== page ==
I participated in a twitter pitch event earlier this week, and lucky me! I got a great big ❤️ from two different indie presses. I was hoping to find a new agent, but an indie press is just fine with me, so I immediately headed over to their webpages to get a feel for the both of them.
The first thing I look at on an indie press is the quality of their book covers. Sadly, I’ve seen a few indie presses with book covers that look like they were photoshopped by the author with limited skill and put up hurriedly on Amazon the same night the book was finished. You know what I mean. If a publisher can’t give you a professional looking cover, then they’re clearly not going to be invested in you as an author.
Not every publisher will ask for the same thing upon submission. Some want five pages plus your query, some want ten. Some want the first chapter. Some want all of that plus a synopsis. Someone only want your query letter. Some want you to forgo the query letter altogether, and give you an outline of what they want to hear from you in very specific order, something like “give us your bio in the first paragraph, use the second paragraph to tell us why you’re the one to write this book, then give us the pitch in the third and final paragraph.”
If you’re submitting to an indie press versus an agent, they may also have formatting requirements for your manuscript that differ from the average one inch margins all around and double-spaced typing. So, of course I made a point to read these very thoroughly.
And here’s where the word “thoroughly” comes into play.
Some writers just skim this section, looking for the keywords of five pages, ten pages, first chapter. Don’t stop there, keep reading. Most indie publishers will have the usual blah blah blah about we’re looking for good writing, strong voices, unique narratives, and stories that thrill us! Yeah, who isn’t?
I read on to discover that indie press one was looking specifically for cyberpunk sci-fi and fantasy, and only short stories, as they’re an online magazine. I write YA sci-fi and fantasy but not cyberpunk, and I have nothing for them in the way of short stories. I’m not mad at them for giving me the like. They were taking a chance, in case I had something to offer them. I don’t, so on I go.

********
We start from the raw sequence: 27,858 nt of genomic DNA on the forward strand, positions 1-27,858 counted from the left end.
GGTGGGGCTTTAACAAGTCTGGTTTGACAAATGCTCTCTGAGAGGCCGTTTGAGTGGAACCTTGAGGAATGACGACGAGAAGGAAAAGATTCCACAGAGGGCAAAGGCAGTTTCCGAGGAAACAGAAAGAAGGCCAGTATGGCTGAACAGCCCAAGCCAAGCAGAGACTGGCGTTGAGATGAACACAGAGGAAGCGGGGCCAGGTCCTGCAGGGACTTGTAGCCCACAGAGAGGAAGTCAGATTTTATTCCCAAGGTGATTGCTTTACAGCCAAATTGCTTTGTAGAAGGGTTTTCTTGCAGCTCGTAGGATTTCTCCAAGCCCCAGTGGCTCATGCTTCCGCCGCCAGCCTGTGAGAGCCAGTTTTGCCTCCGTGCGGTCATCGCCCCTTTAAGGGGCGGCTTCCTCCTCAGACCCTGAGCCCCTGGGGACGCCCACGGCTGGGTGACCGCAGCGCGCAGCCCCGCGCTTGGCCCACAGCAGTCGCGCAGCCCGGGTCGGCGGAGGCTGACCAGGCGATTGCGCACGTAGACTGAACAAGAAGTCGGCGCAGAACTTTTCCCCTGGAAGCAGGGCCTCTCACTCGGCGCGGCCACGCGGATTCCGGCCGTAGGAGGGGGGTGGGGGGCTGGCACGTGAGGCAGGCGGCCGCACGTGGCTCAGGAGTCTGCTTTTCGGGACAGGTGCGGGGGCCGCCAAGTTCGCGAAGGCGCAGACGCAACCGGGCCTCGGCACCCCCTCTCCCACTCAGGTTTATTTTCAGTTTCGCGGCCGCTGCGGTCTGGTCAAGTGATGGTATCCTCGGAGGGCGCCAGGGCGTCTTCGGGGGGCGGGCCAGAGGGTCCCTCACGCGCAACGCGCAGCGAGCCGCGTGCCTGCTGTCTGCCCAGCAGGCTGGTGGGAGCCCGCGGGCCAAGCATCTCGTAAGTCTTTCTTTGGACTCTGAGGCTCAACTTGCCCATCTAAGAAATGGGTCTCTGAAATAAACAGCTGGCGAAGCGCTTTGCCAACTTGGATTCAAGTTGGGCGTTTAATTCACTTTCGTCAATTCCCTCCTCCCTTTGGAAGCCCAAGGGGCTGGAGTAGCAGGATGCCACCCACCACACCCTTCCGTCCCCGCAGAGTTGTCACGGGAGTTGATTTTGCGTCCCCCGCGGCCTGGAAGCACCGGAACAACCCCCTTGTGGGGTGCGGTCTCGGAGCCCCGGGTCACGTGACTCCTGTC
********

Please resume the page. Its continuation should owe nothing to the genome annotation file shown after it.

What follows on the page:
Indie press two was a little more complicated. They do publish novels, and their book covers were grade-A professional quality. They had several books that won indie book awards. Well, this looks promising! Query letter. Ten pages. Next paragraph probably full of the usual blah blah blah, but I’ll give it a read.
And it turns out this particular indie book publisher will not publish books with LGBTQA themes/characters, or books that depict any sort of spirituality other than Christianity.
Clearly, this is a Christian publisher. They don’t bill themselves that way because they publish more than just Christian themed books, but their adherence to strict Christian principles is very evident in their submission guidelines. And I am very grateful that they gave those details upfront.
I’m an active member of the YA community. My readers, my author friends, and my personal friends and family members embrace many different religions – and some no religion at all. I am a strong supporter of the LGBTA community and of #ownvoices in publishing. The book they were interested in actually falls within their guidelines. There’s no mention of anything other than heterosexuality within the book, and no mention of religion at all—neither really are applicable to the story, so they weren’t a focus.
I could submit the book, but I’d be betraying my personal values in aligning myself with this publisher. Likewise, the publisher would most certainly not be happy to see me tweeting and posting in support of things that go against their publishing platform. And I’m not saying any of this to bash the publisher—please don’t think that. They have a right to their platform, just as I have a right to mine. We’re just not a good fit. So back to the query trenches I go.
Read the fine print, guys. It’s important.